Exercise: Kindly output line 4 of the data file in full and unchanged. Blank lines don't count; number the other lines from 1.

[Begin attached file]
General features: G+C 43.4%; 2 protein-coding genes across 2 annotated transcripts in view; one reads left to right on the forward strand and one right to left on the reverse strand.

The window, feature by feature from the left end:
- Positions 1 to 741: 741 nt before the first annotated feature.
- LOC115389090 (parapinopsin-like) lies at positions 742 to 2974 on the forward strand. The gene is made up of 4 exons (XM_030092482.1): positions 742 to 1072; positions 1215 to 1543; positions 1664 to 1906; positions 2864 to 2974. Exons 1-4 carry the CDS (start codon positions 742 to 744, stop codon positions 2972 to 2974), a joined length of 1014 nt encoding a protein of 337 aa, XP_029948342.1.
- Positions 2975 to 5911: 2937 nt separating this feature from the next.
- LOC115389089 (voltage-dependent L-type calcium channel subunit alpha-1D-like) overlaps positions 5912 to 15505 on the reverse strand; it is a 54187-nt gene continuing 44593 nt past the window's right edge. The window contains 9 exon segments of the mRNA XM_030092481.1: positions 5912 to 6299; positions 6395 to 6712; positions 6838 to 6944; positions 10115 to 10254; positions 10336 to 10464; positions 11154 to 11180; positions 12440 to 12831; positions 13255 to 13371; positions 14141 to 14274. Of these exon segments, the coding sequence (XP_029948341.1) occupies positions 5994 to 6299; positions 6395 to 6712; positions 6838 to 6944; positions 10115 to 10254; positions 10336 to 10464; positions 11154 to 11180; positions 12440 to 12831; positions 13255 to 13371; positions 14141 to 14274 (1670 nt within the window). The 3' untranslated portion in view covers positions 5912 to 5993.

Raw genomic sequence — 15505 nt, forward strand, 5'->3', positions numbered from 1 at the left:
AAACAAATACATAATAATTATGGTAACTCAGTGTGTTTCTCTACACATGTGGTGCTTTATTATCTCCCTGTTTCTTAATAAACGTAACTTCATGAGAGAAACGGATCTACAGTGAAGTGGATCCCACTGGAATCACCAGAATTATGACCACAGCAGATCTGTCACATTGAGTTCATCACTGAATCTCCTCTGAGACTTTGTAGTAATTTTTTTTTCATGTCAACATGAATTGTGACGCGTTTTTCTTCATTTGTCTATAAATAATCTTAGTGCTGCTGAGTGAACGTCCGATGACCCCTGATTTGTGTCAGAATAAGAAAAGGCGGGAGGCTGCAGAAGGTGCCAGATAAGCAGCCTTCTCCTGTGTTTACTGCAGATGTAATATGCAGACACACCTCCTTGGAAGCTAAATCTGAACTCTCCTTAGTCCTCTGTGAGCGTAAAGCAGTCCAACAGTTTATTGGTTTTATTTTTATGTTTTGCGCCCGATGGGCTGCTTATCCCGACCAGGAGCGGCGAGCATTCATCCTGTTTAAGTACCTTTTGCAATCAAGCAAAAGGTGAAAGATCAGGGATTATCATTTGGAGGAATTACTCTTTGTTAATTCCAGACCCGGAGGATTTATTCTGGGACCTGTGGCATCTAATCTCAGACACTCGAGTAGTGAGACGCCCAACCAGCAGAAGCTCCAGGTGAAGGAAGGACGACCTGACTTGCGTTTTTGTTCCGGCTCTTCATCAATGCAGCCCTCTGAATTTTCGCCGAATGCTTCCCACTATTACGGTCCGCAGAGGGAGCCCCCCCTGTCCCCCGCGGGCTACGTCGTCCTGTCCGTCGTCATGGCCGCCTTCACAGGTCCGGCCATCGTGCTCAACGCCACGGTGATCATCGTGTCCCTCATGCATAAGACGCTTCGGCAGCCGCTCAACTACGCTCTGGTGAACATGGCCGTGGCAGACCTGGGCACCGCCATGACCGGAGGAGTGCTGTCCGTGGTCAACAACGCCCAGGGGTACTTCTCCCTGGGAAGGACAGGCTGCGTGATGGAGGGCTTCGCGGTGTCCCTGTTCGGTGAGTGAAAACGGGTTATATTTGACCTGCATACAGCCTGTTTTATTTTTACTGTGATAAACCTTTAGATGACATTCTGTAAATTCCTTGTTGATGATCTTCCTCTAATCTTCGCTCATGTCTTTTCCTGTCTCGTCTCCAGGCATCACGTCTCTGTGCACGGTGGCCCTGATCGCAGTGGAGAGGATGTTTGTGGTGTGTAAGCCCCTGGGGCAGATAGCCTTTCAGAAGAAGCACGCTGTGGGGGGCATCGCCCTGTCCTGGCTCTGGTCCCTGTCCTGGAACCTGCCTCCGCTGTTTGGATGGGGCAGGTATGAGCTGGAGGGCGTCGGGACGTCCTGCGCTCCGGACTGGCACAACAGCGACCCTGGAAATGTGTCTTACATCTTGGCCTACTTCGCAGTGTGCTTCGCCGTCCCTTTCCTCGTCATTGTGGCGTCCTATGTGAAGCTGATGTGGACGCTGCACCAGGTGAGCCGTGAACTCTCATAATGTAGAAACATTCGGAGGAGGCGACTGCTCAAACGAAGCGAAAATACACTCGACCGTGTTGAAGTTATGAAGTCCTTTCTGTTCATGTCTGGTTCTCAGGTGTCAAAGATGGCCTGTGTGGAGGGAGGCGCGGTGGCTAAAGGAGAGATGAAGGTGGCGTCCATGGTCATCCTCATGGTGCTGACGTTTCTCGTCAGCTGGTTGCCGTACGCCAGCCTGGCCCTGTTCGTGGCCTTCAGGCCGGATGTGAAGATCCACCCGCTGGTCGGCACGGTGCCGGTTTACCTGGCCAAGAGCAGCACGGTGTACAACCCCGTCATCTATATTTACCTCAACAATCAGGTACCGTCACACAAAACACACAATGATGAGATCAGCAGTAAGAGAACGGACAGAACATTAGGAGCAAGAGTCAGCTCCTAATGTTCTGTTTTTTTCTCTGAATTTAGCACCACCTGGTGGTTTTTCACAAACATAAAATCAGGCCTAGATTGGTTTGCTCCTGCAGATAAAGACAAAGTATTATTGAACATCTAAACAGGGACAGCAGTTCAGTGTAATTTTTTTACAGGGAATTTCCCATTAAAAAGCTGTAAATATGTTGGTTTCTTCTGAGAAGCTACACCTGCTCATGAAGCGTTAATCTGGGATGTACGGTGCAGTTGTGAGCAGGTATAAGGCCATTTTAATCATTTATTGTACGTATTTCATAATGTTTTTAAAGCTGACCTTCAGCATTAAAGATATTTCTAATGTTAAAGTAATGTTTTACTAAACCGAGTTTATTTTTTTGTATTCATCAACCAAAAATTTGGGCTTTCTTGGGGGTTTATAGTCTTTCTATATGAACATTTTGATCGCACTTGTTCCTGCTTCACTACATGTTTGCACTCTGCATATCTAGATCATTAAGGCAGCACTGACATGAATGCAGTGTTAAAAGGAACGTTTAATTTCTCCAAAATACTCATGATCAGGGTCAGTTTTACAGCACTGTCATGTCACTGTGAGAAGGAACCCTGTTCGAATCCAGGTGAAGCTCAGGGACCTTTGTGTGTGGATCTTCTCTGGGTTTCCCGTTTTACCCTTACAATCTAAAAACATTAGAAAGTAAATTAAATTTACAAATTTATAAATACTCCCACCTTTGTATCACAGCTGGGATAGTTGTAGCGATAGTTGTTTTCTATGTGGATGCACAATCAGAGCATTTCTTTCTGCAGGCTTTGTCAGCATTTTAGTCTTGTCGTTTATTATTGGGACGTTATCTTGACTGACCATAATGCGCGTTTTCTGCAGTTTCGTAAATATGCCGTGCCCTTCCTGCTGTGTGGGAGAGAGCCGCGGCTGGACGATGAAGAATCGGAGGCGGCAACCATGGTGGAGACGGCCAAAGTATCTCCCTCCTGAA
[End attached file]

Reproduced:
- LOC115389090 (parapinopsin-like) lies at positions 742 to 2974 on the forward strand. The gene is made up of 4 exons (XM_030092482.1): positions 742 to 1072; positions 1215 to 1543; positions 1664 to 1906; positions 2864 to 2974. Exons 1-4 carry the CDS (start codon positions 742 to 744, stop codon positions 2972 to 2974), a joined length of 1014 nt encoding a protein of 337 aa, XP_029948342.1.